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Write Your Block

Mapping the city through poems, one neighborhood at a time


I’ve always been drawn to the notion of the poet as cartographer, a maker of maps.

—Frank Sherlock, Philadelphia’s 2014-2015 Poet Laureate 

What do you see when you walk out your front door? What would you like to see? What does your block mean to you? These are the questions former poet-in-chief Frank Sherlock asked of the city when he created Write Your Block as a way for Philadelphians to explore their neighborhoods via poetry, charting—and sharing—their communities through their own words. The result: A map of Philadelphia that is not rivers and parks and streets, but ideas and memories and dreams for neighborhoods through the people who know them best.

Like Simone in Mantua, in May 2015: “This place is the coldest / dampest place I’ve / ever been.” And Tiana A., in Germantown: “My block is nice, more than twice. / I see wires. What do I admire?” And Gianna, in North Philly: “Plants   people   rocks   playgrounds   wood   Robert’s mobile car / Swigs   vans   steps   sun   money trees   clouds   chips and bars / Church   leaves   grass lights   buildings   benches   lights   poles / Baby   gates   paper   pants   coats   flowers   stores   rope from a roof.”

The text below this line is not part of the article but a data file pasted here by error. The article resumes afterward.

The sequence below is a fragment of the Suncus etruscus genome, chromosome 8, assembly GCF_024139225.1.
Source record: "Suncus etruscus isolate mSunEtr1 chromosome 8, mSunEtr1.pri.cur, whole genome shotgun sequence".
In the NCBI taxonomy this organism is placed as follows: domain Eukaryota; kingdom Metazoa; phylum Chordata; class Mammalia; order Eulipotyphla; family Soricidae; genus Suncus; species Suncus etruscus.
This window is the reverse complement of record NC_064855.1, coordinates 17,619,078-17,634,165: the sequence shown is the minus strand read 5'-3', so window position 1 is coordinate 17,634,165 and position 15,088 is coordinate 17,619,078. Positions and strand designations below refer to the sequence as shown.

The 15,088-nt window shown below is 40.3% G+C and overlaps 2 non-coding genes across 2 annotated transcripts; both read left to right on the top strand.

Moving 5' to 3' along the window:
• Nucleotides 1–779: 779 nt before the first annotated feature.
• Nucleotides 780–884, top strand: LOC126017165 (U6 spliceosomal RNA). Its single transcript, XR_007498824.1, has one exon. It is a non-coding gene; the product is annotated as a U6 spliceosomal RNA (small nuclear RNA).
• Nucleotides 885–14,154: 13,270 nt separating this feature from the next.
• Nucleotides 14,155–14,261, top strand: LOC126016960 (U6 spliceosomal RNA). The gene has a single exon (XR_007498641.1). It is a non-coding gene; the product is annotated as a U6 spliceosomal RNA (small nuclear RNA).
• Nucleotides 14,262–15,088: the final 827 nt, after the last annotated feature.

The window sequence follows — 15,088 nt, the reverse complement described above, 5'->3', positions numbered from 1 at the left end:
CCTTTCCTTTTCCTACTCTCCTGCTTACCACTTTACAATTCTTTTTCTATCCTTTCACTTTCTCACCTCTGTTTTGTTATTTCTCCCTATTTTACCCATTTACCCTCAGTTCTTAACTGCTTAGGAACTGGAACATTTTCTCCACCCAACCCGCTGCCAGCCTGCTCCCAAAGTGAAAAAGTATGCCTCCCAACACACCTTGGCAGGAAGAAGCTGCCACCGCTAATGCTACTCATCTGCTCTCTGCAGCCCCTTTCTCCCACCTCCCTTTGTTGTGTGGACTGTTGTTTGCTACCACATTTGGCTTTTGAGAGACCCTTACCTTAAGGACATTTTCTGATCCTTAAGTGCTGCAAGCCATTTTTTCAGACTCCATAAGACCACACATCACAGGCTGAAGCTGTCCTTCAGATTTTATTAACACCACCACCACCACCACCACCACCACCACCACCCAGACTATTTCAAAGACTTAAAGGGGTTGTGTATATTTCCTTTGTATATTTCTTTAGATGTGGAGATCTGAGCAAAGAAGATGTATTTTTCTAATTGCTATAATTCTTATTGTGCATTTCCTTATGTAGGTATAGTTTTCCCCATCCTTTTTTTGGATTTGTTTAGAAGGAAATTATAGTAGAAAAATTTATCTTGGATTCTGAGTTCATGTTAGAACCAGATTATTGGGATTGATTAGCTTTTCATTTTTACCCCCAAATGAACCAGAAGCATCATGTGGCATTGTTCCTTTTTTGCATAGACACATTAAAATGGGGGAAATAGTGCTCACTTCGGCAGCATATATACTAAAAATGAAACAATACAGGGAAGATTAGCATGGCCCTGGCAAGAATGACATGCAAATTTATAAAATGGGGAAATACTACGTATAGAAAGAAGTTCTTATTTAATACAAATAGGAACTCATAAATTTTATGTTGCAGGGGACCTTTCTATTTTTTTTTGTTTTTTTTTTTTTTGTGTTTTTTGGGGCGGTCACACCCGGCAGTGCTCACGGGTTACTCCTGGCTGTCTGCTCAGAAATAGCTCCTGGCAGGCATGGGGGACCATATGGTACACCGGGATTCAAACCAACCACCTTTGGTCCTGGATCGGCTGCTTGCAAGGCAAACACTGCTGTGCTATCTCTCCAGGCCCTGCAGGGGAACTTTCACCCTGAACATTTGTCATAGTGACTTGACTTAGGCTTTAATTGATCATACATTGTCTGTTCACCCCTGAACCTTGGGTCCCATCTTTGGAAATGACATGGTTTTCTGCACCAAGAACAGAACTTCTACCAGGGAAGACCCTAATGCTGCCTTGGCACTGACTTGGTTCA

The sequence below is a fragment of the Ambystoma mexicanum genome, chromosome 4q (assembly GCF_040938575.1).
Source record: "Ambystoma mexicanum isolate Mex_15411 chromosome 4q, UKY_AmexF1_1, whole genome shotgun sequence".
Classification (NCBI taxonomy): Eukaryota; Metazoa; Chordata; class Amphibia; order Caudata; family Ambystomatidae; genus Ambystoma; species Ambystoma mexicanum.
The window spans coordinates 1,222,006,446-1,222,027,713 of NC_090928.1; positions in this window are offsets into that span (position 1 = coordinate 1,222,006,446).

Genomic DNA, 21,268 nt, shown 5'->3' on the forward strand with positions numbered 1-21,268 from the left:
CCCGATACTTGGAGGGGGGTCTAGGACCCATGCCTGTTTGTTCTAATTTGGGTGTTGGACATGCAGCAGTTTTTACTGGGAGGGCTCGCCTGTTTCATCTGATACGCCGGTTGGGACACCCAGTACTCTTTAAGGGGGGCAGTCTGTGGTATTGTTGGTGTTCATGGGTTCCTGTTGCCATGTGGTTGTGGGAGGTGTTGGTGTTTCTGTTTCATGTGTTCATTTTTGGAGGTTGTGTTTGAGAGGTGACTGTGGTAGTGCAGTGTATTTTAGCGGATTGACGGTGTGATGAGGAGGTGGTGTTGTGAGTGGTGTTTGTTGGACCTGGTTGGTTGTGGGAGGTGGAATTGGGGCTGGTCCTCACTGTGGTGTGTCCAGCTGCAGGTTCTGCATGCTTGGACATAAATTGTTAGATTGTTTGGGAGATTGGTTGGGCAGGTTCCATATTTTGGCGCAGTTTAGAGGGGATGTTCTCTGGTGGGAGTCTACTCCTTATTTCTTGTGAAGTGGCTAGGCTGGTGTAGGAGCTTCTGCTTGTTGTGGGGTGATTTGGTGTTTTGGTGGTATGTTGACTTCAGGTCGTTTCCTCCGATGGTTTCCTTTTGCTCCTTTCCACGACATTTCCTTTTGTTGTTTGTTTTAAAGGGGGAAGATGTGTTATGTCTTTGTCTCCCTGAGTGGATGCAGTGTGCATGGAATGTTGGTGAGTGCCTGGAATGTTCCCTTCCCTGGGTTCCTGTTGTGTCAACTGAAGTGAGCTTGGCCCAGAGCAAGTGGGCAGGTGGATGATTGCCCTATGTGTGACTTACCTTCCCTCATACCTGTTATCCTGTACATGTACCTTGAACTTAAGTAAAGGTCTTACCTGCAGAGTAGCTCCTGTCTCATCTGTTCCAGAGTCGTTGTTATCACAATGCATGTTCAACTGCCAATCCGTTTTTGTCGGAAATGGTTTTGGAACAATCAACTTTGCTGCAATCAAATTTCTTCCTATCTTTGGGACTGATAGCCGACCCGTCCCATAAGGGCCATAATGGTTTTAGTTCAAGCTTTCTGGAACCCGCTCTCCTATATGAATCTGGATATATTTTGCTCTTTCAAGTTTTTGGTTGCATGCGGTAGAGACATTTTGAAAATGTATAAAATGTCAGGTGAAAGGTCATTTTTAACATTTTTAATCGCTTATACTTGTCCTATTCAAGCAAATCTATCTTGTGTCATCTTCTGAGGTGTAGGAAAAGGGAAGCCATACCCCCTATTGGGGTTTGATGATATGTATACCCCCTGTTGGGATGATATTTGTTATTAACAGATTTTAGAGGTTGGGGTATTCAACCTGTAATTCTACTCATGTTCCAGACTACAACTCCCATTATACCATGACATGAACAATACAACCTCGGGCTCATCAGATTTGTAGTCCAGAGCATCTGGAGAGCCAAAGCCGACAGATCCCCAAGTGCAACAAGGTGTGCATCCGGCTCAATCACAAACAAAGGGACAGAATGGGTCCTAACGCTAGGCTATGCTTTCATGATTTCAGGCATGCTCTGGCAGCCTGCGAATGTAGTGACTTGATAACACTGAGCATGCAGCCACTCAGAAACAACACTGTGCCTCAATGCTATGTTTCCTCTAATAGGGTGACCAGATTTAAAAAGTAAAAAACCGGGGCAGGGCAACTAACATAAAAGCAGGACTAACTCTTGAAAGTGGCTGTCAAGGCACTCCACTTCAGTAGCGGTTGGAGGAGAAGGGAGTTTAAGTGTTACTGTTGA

Write Your Block was originally inspired by The City Real and Imagined (Heretical Texts/Factory School, 2010), a collaborative work from Sherlock and CAConrad, in which the two poets wandered the city, using poetry to map their path and articulate their interaction with urban space. In Sherlock’s two years as Poet Laureate, he led poetry workshops and inspired others, in Mantua and North Philly and Germantown.

Originally a project with the city’s Office of Arts, Culture and the Creative Economy, Write Your Block lives on at The Citizen. We invite you to submit your own poem about your own neighborhood, and to read the portraits of the communities around you, from the people who live there. View the printed collection of some poems from Write Your Block; some will be posted on The Citizen in the weeks to come.

You can also download a toolkit for organizing your own neighborhood workshop.

Write Your Block Poems

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